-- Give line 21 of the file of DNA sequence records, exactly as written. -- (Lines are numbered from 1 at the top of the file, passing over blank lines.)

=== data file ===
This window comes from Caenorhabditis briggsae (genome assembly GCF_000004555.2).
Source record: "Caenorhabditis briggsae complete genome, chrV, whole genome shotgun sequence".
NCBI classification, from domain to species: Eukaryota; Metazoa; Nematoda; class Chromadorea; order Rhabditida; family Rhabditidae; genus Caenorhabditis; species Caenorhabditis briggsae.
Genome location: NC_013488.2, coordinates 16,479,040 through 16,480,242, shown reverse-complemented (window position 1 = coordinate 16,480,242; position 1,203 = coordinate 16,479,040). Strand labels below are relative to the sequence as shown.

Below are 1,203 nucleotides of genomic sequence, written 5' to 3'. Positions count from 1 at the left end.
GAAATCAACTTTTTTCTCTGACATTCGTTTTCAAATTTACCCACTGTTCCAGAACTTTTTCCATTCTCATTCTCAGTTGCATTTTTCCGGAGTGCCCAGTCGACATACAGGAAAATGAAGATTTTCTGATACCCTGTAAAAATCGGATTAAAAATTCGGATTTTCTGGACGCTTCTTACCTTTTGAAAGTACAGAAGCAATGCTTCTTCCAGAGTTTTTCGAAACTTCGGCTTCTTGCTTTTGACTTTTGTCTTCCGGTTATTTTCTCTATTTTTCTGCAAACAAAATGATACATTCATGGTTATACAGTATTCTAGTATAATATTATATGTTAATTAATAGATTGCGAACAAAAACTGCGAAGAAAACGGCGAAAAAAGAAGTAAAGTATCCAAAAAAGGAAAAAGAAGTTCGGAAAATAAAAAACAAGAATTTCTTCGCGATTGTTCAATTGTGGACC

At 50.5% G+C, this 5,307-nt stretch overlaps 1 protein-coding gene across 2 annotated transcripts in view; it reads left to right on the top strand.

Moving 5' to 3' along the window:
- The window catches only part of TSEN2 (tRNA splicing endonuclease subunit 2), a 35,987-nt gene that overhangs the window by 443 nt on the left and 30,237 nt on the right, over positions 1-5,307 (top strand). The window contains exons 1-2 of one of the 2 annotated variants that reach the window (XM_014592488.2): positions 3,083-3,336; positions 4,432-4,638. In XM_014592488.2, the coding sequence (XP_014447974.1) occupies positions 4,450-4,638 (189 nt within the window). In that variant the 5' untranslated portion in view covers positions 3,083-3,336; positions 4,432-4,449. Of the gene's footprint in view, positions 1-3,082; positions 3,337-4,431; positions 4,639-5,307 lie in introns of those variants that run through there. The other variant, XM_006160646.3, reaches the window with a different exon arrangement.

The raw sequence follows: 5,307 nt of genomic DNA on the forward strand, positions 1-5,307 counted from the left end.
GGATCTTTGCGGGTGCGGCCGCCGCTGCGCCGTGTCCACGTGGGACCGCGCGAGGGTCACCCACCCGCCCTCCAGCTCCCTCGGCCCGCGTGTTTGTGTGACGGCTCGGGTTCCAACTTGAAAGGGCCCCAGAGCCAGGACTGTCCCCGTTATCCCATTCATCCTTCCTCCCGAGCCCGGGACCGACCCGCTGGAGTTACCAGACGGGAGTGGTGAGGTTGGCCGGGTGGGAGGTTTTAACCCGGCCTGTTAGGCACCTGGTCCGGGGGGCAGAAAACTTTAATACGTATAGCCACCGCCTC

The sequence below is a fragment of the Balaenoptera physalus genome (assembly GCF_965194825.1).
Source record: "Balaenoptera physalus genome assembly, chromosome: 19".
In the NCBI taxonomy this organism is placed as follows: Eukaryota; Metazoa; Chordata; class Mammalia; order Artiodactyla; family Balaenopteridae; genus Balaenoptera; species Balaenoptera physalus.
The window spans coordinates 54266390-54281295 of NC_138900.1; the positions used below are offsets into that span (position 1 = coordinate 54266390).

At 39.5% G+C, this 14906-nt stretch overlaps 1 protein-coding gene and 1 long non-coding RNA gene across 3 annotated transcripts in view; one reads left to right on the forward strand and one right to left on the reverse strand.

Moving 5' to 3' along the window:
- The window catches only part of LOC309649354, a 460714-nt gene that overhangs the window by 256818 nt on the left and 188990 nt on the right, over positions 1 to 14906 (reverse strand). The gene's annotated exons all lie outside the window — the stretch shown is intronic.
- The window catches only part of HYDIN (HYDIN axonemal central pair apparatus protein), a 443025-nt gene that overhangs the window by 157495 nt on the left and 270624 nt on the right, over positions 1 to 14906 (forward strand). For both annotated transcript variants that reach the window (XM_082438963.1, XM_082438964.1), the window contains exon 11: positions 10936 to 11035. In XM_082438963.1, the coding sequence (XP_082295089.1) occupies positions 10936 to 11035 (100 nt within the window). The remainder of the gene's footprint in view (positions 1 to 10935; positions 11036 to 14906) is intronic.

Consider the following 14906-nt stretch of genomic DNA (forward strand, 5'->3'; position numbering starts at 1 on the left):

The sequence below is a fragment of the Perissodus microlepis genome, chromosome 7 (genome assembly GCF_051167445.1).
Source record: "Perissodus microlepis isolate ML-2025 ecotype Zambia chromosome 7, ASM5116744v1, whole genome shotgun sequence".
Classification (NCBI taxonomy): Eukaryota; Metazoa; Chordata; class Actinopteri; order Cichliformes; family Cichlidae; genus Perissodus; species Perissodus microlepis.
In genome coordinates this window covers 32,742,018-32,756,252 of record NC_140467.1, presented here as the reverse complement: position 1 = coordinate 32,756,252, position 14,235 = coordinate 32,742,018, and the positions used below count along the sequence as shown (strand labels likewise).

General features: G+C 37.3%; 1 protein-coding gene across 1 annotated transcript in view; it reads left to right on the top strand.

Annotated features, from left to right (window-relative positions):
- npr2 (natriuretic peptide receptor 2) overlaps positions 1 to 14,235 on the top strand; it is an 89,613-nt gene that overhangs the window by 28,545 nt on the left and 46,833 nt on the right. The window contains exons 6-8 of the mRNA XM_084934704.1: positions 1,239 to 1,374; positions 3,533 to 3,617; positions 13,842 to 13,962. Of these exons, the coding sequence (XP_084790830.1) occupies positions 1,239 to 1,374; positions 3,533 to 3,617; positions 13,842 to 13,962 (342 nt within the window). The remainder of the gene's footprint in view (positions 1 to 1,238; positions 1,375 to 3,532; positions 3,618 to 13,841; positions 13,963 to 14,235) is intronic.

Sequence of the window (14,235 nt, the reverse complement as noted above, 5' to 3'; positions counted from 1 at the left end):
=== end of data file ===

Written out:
The sequence below is a fragment of the Perissodus microlepis genome, chromosome 7 (genome assembly GCF_051167445.1).